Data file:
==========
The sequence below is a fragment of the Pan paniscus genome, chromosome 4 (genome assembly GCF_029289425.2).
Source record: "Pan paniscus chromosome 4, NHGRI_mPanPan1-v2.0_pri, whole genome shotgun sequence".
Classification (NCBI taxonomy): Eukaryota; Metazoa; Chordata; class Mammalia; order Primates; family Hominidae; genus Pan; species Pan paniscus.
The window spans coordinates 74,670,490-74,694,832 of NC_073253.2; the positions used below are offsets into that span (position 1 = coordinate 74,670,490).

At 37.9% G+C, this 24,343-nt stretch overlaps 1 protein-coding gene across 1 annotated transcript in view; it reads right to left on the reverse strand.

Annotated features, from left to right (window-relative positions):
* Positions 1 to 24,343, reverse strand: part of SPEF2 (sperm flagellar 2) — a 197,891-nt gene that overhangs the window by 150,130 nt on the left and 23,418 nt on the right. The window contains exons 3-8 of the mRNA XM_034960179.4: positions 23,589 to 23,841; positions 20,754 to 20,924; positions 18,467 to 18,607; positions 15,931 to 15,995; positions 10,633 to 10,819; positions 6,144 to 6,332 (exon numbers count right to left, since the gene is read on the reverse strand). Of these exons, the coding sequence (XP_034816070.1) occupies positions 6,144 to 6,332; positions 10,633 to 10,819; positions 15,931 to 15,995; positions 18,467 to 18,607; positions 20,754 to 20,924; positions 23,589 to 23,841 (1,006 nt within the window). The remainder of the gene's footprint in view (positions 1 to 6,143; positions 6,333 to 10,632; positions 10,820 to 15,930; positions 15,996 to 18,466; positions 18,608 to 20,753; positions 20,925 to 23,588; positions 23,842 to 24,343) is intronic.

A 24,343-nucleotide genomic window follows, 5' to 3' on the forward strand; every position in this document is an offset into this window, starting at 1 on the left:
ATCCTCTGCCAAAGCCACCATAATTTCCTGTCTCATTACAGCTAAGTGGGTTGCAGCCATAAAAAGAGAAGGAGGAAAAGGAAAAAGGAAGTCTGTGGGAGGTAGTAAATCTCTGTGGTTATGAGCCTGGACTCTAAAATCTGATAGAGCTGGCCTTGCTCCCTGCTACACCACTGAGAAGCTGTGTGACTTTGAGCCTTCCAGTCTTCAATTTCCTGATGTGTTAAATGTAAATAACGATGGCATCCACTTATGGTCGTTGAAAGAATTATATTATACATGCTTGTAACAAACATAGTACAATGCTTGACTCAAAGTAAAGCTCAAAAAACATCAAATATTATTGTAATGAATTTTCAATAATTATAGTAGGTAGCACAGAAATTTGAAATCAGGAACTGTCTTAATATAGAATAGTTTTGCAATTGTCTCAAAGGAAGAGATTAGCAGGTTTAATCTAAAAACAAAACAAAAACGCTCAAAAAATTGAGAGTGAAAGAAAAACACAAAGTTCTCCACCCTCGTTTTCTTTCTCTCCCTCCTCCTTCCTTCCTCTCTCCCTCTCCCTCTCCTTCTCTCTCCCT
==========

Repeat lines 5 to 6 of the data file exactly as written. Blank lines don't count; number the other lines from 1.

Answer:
At 37.9% G+C, this 24,343-nt stretch overlaps 1 protein-coding gene across 1 annotated transcript in view; it reads right to left on the reverse strand.

Annotated features, from left to right (window-relative positions):